For years, I’ve had a complicated relationship with Black History Month. On one hand, as a Black woman in media, I’m never more in demand than I am in February of every year. I’m asked to speak on panels. I’m asked to give talks to impressionable teenagers at my old high school, where I was once a confused young girl surrounded by kids who didn’t look like me. In the moments when I get to look out a 16-year-old Black teen and make her feel less alone, I love Black History Month.
When I was a freelance writer, I didn’t have to pitch in February. The work came to me. The work was almost always about paying tribute to the history of Black people in this country — a history that is full of pain or stories of extraordinary human beings whose contributions to the fabric of this nation are overlooked and ignored. While it’s nice to feel wanted, every February I wonder why I don’t feel as wanted every other month. I wonder why I’m not worthy enough to speak to Black girls who are just like me in September or October. I wonder why the panel requests dry up come March 1 or why the achievements of Black people, specifically Black women, aren’t lauded every month. They should be, but the truth is, that in many classrooms and publications, they aren’t. Every February, Black women take on the emotional labour of making sure the women who came before us are recognized. The Black women who have shaped this country — and are molding its future — are continually discounted for the stories of problematic old white men.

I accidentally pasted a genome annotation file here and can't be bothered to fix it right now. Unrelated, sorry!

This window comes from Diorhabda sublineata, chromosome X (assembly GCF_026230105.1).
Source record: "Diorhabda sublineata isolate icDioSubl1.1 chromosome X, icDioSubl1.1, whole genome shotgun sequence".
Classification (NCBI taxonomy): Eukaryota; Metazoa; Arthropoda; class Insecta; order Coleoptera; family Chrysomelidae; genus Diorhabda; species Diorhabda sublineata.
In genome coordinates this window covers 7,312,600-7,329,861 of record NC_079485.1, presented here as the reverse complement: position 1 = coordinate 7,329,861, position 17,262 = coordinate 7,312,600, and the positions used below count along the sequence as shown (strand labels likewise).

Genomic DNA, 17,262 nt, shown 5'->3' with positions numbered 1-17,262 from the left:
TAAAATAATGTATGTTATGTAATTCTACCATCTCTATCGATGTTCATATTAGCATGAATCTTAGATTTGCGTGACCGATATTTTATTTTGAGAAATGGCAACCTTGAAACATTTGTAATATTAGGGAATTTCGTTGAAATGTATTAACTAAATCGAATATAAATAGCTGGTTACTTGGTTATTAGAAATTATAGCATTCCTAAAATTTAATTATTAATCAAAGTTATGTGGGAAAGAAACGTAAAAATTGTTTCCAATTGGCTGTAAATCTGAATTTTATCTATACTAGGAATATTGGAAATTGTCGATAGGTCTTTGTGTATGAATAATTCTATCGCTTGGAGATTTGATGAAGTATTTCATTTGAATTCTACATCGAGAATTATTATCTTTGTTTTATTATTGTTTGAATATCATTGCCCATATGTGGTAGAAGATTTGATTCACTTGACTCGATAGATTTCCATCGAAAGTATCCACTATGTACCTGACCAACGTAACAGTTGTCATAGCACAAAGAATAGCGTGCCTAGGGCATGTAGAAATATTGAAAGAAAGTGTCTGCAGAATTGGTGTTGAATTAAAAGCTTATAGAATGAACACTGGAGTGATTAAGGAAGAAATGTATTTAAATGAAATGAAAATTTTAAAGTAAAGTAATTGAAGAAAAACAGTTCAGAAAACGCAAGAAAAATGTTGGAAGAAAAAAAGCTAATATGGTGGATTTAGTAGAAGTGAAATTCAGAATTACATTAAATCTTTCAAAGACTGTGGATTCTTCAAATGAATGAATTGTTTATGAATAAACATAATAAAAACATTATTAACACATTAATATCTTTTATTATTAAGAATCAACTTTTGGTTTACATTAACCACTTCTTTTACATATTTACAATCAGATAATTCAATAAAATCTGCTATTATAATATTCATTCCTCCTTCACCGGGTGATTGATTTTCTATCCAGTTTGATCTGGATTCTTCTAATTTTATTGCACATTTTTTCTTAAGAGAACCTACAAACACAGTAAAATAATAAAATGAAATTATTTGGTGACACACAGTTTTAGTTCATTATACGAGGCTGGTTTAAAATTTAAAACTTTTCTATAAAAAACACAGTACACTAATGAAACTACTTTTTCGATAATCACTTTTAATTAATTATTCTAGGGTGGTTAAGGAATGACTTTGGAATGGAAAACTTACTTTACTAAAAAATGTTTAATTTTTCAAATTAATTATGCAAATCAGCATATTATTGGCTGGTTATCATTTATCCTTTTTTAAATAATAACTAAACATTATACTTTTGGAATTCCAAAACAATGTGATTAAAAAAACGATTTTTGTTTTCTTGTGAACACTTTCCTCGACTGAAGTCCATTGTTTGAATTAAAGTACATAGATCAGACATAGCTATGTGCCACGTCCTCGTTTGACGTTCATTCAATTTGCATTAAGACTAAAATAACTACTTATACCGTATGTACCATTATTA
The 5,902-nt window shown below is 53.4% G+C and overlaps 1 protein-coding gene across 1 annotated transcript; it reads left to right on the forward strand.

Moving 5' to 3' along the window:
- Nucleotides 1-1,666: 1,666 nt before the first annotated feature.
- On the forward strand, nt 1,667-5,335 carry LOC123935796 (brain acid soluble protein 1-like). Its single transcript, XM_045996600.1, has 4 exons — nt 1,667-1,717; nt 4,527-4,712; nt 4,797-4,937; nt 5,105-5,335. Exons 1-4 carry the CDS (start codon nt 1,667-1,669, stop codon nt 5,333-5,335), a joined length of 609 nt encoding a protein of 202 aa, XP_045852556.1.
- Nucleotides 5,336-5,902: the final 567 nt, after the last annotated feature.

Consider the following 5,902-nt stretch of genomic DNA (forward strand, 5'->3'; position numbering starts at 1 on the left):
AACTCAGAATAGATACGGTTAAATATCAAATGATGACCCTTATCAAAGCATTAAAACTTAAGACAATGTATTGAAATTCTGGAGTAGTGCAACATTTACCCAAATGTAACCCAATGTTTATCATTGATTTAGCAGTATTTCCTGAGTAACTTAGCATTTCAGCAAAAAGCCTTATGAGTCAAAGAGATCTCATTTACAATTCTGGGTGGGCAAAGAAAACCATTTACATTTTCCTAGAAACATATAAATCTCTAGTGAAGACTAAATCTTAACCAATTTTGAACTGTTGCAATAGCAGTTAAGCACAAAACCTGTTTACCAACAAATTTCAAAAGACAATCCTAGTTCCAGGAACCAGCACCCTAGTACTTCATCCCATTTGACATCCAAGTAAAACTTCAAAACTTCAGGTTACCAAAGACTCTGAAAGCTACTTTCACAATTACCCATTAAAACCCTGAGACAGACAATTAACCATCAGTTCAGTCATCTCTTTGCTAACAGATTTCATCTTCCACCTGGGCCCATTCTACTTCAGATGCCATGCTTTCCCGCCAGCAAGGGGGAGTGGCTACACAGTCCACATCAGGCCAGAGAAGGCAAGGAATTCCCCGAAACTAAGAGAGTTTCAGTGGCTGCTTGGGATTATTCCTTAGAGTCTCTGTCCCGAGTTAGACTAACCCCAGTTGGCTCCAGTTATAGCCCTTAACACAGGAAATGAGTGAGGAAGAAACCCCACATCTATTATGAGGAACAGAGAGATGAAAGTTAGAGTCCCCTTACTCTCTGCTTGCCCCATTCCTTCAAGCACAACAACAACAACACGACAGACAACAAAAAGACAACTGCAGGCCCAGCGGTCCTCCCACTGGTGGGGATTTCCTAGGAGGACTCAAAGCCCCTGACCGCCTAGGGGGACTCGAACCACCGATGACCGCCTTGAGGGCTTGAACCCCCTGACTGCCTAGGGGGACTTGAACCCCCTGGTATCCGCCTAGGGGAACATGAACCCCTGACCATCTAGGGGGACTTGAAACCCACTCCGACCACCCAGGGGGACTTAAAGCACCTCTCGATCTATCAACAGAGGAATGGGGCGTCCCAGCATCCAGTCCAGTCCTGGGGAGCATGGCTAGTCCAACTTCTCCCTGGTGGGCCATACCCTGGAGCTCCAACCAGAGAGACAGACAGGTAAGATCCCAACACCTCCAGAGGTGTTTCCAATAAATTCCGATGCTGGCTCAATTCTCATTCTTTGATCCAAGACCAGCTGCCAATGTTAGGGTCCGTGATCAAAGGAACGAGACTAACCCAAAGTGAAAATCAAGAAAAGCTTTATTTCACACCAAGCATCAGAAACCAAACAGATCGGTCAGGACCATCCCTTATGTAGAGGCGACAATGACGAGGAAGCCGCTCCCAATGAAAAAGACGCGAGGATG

Growing up, I knew John A. MacDonald’s name, a man who did irreparable damage to Indigenous people in this country, but I didn’t know Viola Desmond’s. Now, you probably know Desmond’s extraordinary story. You may have even used a bill with her face on it. So, this month, we’re going to showcase Black women who deserve to be known — past and present. We’re also going to make sure we continue to celebrate the achievements of Black women long after February 29.